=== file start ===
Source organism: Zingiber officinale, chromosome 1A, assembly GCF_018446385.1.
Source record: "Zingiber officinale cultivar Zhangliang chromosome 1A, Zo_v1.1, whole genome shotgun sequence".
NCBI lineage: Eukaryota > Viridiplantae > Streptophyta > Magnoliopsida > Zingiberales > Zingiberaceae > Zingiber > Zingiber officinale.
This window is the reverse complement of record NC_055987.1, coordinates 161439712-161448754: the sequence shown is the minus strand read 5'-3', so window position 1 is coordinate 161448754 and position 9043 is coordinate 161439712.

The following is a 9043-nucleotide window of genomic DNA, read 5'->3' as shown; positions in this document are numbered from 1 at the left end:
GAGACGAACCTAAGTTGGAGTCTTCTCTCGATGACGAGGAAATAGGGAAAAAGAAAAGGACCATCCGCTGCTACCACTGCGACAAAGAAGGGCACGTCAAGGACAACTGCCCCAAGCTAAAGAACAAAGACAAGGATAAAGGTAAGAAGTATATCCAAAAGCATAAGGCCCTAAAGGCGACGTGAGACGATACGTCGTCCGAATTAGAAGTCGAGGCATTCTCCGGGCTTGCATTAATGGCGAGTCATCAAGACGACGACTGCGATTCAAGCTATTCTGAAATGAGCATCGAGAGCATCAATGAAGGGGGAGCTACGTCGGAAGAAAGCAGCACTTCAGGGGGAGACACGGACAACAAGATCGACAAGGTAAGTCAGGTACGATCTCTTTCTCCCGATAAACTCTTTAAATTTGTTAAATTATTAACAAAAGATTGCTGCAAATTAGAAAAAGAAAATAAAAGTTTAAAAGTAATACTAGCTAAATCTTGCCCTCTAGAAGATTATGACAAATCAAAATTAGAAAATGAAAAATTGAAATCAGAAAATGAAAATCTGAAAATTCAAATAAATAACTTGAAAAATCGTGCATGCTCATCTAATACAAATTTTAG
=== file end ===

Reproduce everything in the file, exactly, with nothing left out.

Source organism: Zingiber officinale, chromosome 1A, assembly GCF_018446385.1.
Source record: "Zingiber officinale cultivar Zhangliang chromosome 1A, Zo_v1.1, whole genome shotgun sequence".
NCBI lineage: Eukaryota > Viridiplantae > Streptophyta > Magnoliopsida > Zingiberales > Zingiberaceae > Zingiber > Zingiber officinale.
This window is the reverse complement of record NC_055987.1, coordinates 161439712-161448754: the sequence shown is the minus strand read 5'-3', so window position 1 is coordinate 161448754 and position 9043 is coordinate 161439712.

The following is a 9043-nucleotide window of genomic DNA, read 5'->3' as shown; positions in this document are numbered from 1 at the left end:
GAGACGAACCTAAGTTGGAGTCTTCTCTCGATGACGAGGAAATAGGGAAAAAGAAAAGGACCATCCGCTGCTACCACTGCGACAAAGAAGGGCACGTCAAGGACAACTGCCCCAAGCTAAAGAACAAAGACAAGGATAAAGGTAAGAAGTATATCCAAAAGCATAAGGCCCTAAAGGCGACGTGAGACGATACGTCGTCCGAATTAGAAGTCGAGGCATTCTCCGGGCTTGCATTAATGGCGAGTCATCAAGACGACGACTGCGATTCAAGCTATTCTGAAATGAGCATCGAGAGCATCAATGAAGGGGGAGCTACGTCGGAAGAAAGCAGCACTTCAGGGGGAGACACGGACAACAAGATCGACAAGGTAAGTCAGGTACGATCTCTTTCTCCCGATAAACTCTTTAAATTTGTTAAATTATTAACAAAAGATTGCTGCAAATTAGAAAAAGAAAATAAAAGTTTAAAAGTAATACTAGCTAAATCTTGCCCTCTAGAAGATTATGACAAATCAAAATTAGAAAATGAAAAATTGAAATCAGAAAATGAAAATCTGAAAATTCAAATAAATAACTTGAAAAATCGTGCATGCTCATCTAATACAAATTTTAG